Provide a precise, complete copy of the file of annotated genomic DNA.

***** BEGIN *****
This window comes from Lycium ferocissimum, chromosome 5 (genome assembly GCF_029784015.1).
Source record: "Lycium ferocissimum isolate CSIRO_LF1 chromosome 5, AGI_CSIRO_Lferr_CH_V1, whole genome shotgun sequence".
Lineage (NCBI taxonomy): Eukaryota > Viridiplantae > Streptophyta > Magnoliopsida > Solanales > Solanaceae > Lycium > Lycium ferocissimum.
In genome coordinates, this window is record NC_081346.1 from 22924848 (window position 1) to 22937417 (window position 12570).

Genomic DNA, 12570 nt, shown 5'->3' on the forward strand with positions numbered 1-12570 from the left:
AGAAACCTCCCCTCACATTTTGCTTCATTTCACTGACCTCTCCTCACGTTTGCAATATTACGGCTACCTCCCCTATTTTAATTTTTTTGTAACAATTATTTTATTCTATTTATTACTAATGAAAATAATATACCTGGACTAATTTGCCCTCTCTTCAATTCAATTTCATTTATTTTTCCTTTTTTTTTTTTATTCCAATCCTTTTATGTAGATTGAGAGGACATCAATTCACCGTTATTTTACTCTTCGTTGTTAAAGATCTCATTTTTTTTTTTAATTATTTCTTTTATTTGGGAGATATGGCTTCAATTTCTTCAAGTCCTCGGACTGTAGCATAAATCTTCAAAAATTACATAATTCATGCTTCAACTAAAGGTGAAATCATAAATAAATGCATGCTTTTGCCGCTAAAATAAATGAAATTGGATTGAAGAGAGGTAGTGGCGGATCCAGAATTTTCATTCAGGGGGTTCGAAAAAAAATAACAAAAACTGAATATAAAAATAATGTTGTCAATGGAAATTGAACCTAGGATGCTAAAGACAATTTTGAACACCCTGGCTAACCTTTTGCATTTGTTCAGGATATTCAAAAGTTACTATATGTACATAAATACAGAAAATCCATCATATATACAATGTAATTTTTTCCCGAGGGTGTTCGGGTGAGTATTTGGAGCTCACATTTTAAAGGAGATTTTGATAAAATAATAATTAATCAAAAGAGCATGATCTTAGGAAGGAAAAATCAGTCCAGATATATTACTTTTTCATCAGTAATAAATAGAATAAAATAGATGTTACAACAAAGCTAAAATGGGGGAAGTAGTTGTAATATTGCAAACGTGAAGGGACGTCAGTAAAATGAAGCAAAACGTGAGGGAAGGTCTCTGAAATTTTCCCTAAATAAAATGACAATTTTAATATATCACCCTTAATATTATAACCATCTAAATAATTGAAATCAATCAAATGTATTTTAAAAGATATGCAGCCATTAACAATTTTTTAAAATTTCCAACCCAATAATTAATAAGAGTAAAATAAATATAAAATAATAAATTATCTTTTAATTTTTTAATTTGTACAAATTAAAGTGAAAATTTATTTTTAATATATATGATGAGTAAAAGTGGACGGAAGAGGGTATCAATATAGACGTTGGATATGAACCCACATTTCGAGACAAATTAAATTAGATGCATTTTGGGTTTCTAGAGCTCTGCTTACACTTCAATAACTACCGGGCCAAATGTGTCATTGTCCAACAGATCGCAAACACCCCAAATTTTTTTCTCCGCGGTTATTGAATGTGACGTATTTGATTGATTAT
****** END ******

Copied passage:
This window comes from Lycium ferocissimum, chromosome 5 (genome assembly GCF_029784015.1).
Source record: "Lycium ferocissimum isolate CSIRO_LF1 chromosome 5, AGI_CSIRO_Lferr_CH_V1, whole genome shotgun sequence".
Lineage (NCBI taxonomy): Eukaryota > Viridiplantae > Streptophyta > Magnoliopsida > Solanales > Solanaceae > Lycium > Lycium ferocissimum.
In genome coordinates, this window is record NC_081346.1 from 22924848 (window position 1) to 22937417 (window position 12570).

Genomic DNA, 12570 nt, shown 5'->3' on the forward strand with positions numbered 1-12570 from the left:
AGAAACCTCCCCTCACATTTTGCTTCATTTCACTGACCTCTCCTCACGTTTGCAATATTACGGCTACCTCCCCTATTTTAATTTTTTTGTAACAATTATTTTATTCTATTTATTACTAATGAAAATAATATACCTGGACTAATTTGCCCTCTCTTCAATTCAATTTCATTTATTTTTCCTTTTTTTTTTTTATTCCAATCCTTTTATGTAGATTGAGAGGACATCAATTCACCGTTATTTTACTCTTCGTTGTTAAAGATCTCATTTTTTTTTTTAATTATTTCTTTTATTTGGGAGATATGGCTTCAATTTCTTCAAGTCCTCGGACTGTAGCATAAATCTTCAAAAATTACATAATTCATGCTTCAACTAAAGGTGAAATCATAAATAAATGCATGCTTTTGCCGCTAAAATAAATGAAATTGGATTGAAGAGAGGTAGTGGCGGATCCAGAATTTTCATTCAGGGGGTTCGAAAAAAAATAACAAAAACTGAATATAAAAATAATGTTGTCAATGGAAATTGAACCTAGGATGCTAAAGACAATTTTGAACACCCTGGCTAACCTTTTGCATTTGTTCAGGATATTCAAAAGTTACTATATGTACATAAATACAGAAAATCCATCATATATACAATGTAATTTTTTCCCGAGGGTGTTCGGGTGAGTATTTGGAGCTCACATTTTAAAGGAGATTTTGATAAAATAATAATTAATCAAAAGAGCATGATCTTAGGAAGGAAAAATCAGTCCAGATATATTACTTTTTCATCAGTAATAAATAGAATAAAATAGATGTTACAACAAAGCTAAAATGGGGGAAGTAGTTGTAATATTGCAAACGTGAAGGGACGTCAGTAAAATGAAGCAAAACGTGAGGGAAGGTCTCTGAAATTTTCCCTAAATAAAATGACAATTTTAATATATCACCCTTAATATTATAACCATCTAAATAATTGAAATCAATCAAATGTATTTTAAAAGATATGCAGCCATTAACAATTTTTTAAAATTTCCAACCCAATAATTAATAAGAGTAAAATAAATATAAAATAATAAATTATCTTTTAATTTTTTAATTTGTACAAATTAAAGTGAAAATTTATTTTTAATATATATGATGAGTAAAAGTGGACGGAAGAGGGTATCAATATAGACGTTGGATATGAACCCACATTTCGAGACAAATTAAATTAGATGCATTTTGGGTTTCTAGAGCTCTGCTTACACTTCAATAACTACCGGGCCAAATGTGTCATTGTCCAACAGATCGCAAACACCCCAAATTTTTTTCTCCGCGGTTATTGAATGTGACGTATTTGATTGATTAT